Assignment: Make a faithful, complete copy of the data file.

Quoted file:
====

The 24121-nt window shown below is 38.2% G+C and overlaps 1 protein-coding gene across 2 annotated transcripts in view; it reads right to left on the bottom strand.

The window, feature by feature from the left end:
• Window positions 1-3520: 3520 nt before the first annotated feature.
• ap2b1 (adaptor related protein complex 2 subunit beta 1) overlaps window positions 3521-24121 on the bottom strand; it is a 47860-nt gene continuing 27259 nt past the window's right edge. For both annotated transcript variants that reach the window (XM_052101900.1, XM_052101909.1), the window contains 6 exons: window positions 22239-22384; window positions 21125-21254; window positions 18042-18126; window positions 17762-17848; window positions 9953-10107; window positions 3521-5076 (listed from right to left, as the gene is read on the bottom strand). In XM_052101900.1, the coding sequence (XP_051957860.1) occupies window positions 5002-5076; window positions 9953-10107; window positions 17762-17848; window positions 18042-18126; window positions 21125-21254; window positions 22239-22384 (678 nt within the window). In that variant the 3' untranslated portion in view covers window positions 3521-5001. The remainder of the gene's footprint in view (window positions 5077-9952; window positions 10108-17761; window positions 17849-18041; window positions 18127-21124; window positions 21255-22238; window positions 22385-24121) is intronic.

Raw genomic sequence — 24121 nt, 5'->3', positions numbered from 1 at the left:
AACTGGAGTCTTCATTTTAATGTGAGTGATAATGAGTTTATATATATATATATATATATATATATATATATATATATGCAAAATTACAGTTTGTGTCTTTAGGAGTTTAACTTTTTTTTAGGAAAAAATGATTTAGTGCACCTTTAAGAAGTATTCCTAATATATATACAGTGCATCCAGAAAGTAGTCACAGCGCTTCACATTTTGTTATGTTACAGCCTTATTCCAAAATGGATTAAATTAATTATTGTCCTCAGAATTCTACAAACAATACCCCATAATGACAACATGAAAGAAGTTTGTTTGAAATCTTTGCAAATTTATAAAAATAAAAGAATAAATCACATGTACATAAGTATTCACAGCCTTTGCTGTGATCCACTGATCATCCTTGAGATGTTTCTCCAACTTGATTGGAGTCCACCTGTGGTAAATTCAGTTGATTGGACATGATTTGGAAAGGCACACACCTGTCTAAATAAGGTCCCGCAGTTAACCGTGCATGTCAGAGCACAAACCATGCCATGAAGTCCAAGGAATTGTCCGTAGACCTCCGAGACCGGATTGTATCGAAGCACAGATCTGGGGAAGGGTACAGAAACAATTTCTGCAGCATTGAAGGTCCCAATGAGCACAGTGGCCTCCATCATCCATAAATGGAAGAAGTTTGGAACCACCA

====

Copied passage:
The 24121-nt window shown below is 38.2% G+C and overlaps 1 protein-coding gene across 2 annotated transcripts in view; it reads right to left on the bottom strand.

The window, feature by feature from the left end:
• Window positions 1-3520: 3520 nt before the first annotated feature.
• ap2b1 (adaptor related protein complex 2 subunit beta 1) overlaps window positions 3521-24121 on the bottom strand; it is a 47860-nt gene continuing 27259 nt past the window's right edge. For both annotated transcript variants that reach the window (XM_052101900.1, XM_052101909.1), the window contains 6 exons: window positions 22239-22384; window positions 21125-21254; window positions 18042-18126; window positions 17762-17848; window positions 9953-10107; window positions 3521-5076 (listed from right to left, as the gene is read on the bottom strand). In XM_052101900.1, the coding sequence (XP_051957860.1) occupies window positions 5002-5076; window positions 9953-10107; window positions 17762-17848; window positions 18042-18126; window positions 21125-21254; window positions 22239-22384 (678 nt within the window). In that variant the 3' untranslated portion in view covers window positions 3521-5001. The remainder of the gene's footprint in view (window positions 5077-9952; window positions 10108-17761; window positions 17849-18041; window positions 18127-21124; window positions 21255-22238; window positions 22385-24121) is intronic.

Raw genomic sequence — 24121 nt, 5'->3', positions numbered from 1 at the left:
AACTGGAGTCTTCATTTTAATGTGAGTGATAATGAGTTTATATATATATATATATATATATATATATATATATATATGCAAAATTACAGTTTGTGTCTTTAGGAGTTTAACTTTTTTTTAGGAAAAAATGATTTAGTGCACCTTTAAGAAGTATTCCTAATATATATACAGTGCATCCAGAAAGTAGTCACAGCGCTTCACATTTTGTTATGTTACAGCCTTATTCCAAAATGGATTAAATTAATTATTGTCCTCAGAATTCTACAAACAATACCCCATAATGACAACATGAAAGAAGTTTGTTTGAAATCTTTGCAAATTTATAAAAATAAAAGAATAAATCACATGTACATAAGTATTCACAGCCTTTGCTGTGATCCACTGATCATCCTTGAGATGTTTCTCCAACTTGATTGGAGTCCACCTGTGGTAAATTCAGTTGATTGGACATGATTTGGAAAGGCACACACCTGTCTAAATAAGGTCCCGCAGTTAACCGTGCATGTCAGAGCACAAACCATGCCATGAAGTCCAAGGAATTGTCCGTAGACCTCCGAGACCGGATTGTATCGAAGCACAGATCTGGGGAAGGGTACAGAAACAATTTCTGCAGCATTGAAGGTCCCAATGAGCACAGTGGCCTCCATCATCCATAAATGGAAGAAGTTTGGAACCACCA